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  1. #11

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    And not only that, it will burn under water too (obviously without a flame) if it does ignite. it can decompose into a sticky goo, too.

  2. #12
    Helinophoto's Avatar
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    Hahaha, that's hillarious! =)
    I'm going back to the guy and tell him that I can take this fire-hazard off his hands if HE gives ME $5
    -
    "Nice picture, you must have an amazing camera."
    Visit my photography blog at: http://helino-photo.blogspot.com

  3. #13
    cmacd123's Avatar
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    Actually the "Nitrate" in this case refers to Cellulose Nitrate - AKA gun Cotton. and is the film base. It is always Very falable, and can self ignite. It is also Auto catalytic in that the gases it gives off as it deteriorates can speed up deterioration. You might very well find a sticky mess instead of a roll of film. with an ignition point approaching normal room temperature. Have a chat with someone from a film archives before handling the can, or pwehaps the Bomb Squad.
    Charles MacDonald
    aa508@ncf.ca
    I still live just beyond the fringe in Stittsville

  4. #14

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    Hi there,

    the film you found has a nitrocellulose base. It is a movie film, on a 50mm reel, and the emulsion is on the inside. If I remember correctly the ISO is around 50. Which was actually quite fast in the late 30's when this film was produced, hence the name. Directors liked to use it for interior shots for this reason. For example Roberto Rosselini used it extensively in Roma, Citta Aperta (a very good movie btw.)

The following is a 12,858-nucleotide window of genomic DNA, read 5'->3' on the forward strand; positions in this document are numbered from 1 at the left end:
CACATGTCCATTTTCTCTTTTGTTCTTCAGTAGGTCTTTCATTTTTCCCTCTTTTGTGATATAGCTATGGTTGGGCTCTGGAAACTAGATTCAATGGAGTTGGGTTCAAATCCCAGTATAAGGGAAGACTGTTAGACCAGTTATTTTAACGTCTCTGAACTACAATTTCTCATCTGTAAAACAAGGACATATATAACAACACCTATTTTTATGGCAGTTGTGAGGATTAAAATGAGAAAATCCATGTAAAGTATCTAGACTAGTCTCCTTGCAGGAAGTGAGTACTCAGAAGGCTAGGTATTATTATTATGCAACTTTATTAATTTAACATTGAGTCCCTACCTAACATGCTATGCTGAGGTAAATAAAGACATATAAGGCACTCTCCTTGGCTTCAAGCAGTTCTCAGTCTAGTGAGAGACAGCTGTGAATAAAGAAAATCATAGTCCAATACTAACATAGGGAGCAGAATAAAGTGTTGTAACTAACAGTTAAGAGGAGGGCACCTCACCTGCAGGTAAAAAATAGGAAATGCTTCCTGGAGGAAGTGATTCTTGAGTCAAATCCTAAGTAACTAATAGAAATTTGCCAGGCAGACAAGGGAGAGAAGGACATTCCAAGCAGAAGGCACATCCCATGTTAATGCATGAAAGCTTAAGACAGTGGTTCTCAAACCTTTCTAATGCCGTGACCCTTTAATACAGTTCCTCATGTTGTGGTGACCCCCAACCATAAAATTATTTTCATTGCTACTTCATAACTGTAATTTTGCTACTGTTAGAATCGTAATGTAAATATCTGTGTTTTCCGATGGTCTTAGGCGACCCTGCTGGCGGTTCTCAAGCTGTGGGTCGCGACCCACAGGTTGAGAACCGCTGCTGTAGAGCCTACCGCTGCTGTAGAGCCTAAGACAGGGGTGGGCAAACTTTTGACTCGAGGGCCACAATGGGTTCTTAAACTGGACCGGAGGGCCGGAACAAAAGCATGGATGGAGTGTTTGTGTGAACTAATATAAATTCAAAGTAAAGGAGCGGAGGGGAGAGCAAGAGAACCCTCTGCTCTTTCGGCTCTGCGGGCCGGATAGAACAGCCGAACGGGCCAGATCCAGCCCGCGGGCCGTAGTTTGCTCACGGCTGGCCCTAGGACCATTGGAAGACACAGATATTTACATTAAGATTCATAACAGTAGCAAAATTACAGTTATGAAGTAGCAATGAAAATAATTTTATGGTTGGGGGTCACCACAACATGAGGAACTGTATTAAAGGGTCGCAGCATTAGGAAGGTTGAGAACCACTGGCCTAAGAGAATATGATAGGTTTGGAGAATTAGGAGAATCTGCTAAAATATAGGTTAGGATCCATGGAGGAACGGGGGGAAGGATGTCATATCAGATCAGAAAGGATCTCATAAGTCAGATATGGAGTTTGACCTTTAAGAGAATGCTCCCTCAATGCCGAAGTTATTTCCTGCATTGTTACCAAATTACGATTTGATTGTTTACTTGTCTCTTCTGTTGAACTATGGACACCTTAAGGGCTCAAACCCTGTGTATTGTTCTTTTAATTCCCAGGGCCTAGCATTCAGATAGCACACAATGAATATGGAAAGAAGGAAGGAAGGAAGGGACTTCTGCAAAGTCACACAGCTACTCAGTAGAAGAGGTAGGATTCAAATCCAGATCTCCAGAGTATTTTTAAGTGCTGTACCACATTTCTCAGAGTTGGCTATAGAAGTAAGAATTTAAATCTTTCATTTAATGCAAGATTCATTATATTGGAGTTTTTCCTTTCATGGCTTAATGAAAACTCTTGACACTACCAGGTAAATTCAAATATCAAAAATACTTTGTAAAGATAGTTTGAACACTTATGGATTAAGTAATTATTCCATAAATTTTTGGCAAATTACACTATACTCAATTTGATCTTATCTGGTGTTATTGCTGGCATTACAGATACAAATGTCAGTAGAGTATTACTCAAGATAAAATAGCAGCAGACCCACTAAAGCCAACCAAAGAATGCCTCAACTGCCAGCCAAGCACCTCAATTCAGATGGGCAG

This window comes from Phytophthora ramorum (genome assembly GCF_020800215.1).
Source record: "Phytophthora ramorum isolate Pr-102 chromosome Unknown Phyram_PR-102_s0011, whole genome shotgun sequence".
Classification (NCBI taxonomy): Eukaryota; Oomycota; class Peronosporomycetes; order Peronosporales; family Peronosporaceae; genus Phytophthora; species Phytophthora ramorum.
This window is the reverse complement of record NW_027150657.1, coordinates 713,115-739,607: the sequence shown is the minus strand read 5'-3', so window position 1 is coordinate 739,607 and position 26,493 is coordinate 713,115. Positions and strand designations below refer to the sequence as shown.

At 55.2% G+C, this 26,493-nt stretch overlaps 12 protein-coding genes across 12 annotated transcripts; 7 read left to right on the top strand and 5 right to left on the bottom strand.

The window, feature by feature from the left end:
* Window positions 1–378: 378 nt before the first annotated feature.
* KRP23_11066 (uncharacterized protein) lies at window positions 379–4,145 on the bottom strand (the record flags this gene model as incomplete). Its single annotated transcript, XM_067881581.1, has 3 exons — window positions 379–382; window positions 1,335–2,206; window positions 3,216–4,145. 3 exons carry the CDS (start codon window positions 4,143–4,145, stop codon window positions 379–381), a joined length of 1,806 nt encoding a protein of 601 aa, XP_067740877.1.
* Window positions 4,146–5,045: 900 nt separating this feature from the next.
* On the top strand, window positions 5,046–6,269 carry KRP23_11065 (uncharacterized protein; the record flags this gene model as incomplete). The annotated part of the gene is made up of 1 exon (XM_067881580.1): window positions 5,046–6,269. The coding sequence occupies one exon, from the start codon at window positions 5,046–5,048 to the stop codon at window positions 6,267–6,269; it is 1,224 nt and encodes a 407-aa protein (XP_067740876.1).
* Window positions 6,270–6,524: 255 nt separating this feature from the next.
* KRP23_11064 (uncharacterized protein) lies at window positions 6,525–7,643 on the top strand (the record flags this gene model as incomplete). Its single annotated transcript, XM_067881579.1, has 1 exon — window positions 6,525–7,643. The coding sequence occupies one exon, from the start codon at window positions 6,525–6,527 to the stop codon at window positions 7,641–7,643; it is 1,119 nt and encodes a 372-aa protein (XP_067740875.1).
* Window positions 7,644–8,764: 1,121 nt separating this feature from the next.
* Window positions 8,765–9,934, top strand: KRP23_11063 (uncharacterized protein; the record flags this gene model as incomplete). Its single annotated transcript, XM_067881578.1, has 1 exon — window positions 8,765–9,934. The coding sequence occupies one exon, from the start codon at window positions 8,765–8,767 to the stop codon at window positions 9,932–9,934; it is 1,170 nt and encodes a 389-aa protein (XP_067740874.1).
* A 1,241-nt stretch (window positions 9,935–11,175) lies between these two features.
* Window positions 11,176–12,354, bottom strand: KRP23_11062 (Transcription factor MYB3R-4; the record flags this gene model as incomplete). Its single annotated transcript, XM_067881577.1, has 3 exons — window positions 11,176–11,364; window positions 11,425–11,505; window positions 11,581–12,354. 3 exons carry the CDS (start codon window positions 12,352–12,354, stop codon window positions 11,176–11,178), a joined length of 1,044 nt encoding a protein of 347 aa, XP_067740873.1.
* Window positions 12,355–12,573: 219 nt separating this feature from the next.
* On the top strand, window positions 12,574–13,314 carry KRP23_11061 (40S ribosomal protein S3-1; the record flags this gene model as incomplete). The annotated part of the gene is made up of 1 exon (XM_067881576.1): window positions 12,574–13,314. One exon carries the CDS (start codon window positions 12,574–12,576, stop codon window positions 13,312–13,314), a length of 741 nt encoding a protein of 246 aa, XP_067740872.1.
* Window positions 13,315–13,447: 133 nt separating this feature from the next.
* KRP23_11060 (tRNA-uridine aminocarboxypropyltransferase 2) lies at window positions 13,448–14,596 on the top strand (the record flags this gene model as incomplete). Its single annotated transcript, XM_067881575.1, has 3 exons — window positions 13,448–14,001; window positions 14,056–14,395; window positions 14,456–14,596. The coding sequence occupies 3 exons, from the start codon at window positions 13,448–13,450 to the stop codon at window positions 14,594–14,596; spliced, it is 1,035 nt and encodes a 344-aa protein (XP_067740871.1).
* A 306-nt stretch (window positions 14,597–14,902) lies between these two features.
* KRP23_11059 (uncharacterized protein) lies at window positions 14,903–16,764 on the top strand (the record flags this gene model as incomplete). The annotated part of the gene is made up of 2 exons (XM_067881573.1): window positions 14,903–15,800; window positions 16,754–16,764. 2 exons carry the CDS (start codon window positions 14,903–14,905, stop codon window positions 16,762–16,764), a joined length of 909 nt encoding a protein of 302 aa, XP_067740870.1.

As other have mentioned, films with a nitrocellulose base pose quite a threat, however, it only gets really problematic for film archives that store vast quantities of the material. However, starting at 38°C (100F)the material can self-ignite, and a tightly closed film container in high temperatures is the worst way to store it. The material can degrade quite badly over time, depending on humidity and temperatures. Basically there are five stages, stage 1 is a bit of shrinking an shifting to an amber colour with a slightly sour smell, stage two it becomes a bit more sticky(sour smell gets stronger), stage 3 bubbly, and stage 5 you have a gooey mass.. you get the idea. (all this pertains to developed film though). I did a bit of research on the matter after I came across quite a few reels of nitrate film from my grandfather. Ours were stored in the basement with low an constant temperatures and they were absolutely fine, except two or three which had gotten wet and were mouldy. They were copied to safety film and properly disposed of shortly after.

    If you can contain your curiosity I would just not bother with the stuff (be so kind and tell the store of the potential hazard though). Usually it's not a big deal to have a look after you cooled it down in a fridge, in a well ventilated space. Since this is most likely unexposed you would have to open in the darkroom, cut off a sample, and close the can before being able to examine your specimen. Personally I don't think it is worthwhile to attempt to shoot with it. The box is quite nice though. Here is a video to give you an idea how it burns:http://www.youtube.com/watch?v=7mZDt8vYMBw
    Last edited by rhcgn; 08-27-2012 at 05:21 PM. Click to view previous post history.

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